Detroit police brutality and restraint

August 28, 2020

From the September-October 2020 issue of News & Letters

Detroit—On July 13 a young man was killed in a west side Detroit neighborhood in an incident believed to be a police shooting of an unarmed Black man. A crowd of angry neighbors confronted police in riot gear and riot mentality; some threw rocks and bottles at them; at least one was injured. Police threw tear gas canisters just as a local news crew began filming, but the protesters had large fans and blew and threw the gas back at the police. The crowd was swelling with young people, the white participants were easily identified as being from outside the neighborhood.

Then a line of police marched slowly down the street to 6 Mile Rd., a major thoroughfare. The crowd were backed onto 6 Mile Rd., and then the police simply stood. Next the crowd headed for the 12th precinct, with the police nowhere in sight. Traffic and passers-by honked and waved in support. At the precinct, police prevented entry but were otherwise quiet. Some protest leaders seemed to be encouraging the crowd to back off.

Later that evening Chief James Craig went on TV to play body-cam and dash-cam videos of the shooting. Most viewers clearly saw the young man pull his gun and fire on police officers arresting another man, thus quelling the rumor of unjustified police violence—this time.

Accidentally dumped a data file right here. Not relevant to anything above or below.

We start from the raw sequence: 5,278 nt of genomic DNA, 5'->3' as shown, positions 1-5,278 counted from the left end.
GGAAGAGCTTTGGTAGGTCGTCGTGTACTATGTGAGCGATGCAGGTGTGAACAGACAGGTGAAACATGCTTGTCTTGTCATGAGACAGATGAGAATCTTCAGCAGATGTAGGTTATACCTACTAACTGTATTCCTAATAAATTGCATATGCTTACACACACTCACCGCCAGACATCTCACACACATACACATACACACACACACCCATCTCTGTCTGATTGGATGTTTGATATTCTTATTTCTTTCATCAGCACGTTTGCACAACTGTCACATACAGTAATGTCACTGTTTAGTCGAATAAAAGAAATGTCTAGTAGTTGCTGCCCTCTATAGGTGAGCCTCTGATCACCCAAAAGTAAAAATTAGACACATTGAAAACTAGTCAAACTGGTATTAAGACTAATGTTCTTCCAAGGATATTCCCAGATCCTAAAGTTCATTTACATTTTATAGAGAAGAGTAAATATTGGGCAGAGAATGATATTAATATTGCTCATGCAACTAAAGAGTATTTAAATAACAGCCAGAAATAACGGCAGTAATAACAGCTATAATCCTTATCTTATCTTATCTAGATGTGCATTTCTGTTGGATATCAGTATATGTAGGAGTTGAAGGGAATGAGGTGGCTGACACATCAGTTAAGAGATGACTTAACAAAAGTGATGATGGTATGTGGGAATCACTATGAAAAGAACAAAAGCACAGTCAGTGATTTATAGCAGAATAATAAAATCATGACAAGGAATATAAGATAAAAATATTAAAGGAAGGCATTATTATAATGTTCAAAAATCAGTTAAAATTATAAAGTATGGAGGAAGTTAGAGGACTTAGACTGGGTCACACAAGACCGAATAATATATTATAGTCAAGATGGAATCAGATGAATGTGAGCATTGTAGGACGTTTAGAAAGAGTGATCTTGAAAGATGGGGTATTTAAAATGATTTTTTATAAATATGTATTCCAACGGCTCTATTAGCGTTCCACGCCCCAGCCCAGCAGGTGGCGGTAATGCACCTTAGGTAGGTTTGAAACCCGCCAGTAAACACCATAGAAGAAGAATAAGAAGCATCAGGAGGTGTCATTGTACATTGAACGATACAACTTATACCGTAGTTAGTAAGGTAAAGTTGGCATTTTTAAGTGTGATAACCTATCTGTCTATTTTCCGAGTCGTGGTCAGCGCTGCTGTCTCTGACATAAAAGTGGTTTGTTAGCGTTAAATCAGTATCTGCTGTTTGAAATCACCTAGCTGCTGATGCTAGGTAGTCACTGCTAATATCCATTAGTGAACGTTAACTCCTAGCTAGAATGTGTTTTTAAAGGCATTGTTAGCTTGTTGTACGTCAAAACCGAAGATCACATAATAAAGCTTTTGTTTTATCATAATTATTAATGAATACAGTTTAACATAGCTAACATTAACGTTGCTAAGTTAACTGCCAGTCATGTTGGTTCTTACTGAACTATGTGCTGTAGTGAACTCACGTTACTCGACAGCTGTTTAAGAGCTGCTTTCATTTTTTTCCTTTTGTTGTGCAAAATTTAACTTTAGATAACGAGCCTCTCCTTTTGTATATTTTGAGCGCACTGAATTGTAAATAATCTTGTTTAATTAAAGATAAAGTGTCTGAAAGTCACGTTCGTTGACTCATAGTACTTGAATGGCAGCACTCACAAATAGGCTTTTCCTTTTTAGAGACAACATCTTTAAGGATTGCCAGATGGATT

BRUTALITY AND RESTRAINT ARE REAL

Police brutality and police restraint in the same incident. Both are real. Here is how my friend T. reflected on it, giving meaning to “Defund the Police”:

“The hood needs conflict resolution and mediators. Eight folks shot on San Juan. Three dead on the 4th of July. Then what? No healers, no mediators, no support, just a hot-ass block. So two babies walking down the same street that two dudes was just sprawled out on…of course they packing. Then in his 18-year-old mind, cops pull him over, he know his boy hot, he decide to go out in a blaze like the rappers and the movies do. Cause he got to be hard. But there was a point in all this where conflict resolution was needed. By some OGs [Original Gangstas]. Eighteen and dumb and in a f—ked-up situation that too many of our babies be in too much. This the type of healing the hood need. Now his little brother watch this, anger boiling, who is there to help him deal with this trauma. It’s too much. But he will probably just go to school next year like ain’t shit happen and blow up one day and not know why. How do we get out these cycles? Internalized oppression and trauma is just as fucking serious as white supremacy and police brutality. But when do it stop?”

Lessons reinforced: Detroit, don’t let your guard down, on COVID-19 or police accountability. Black Lives Matter/Power to the People!

—Susan Van Gelder

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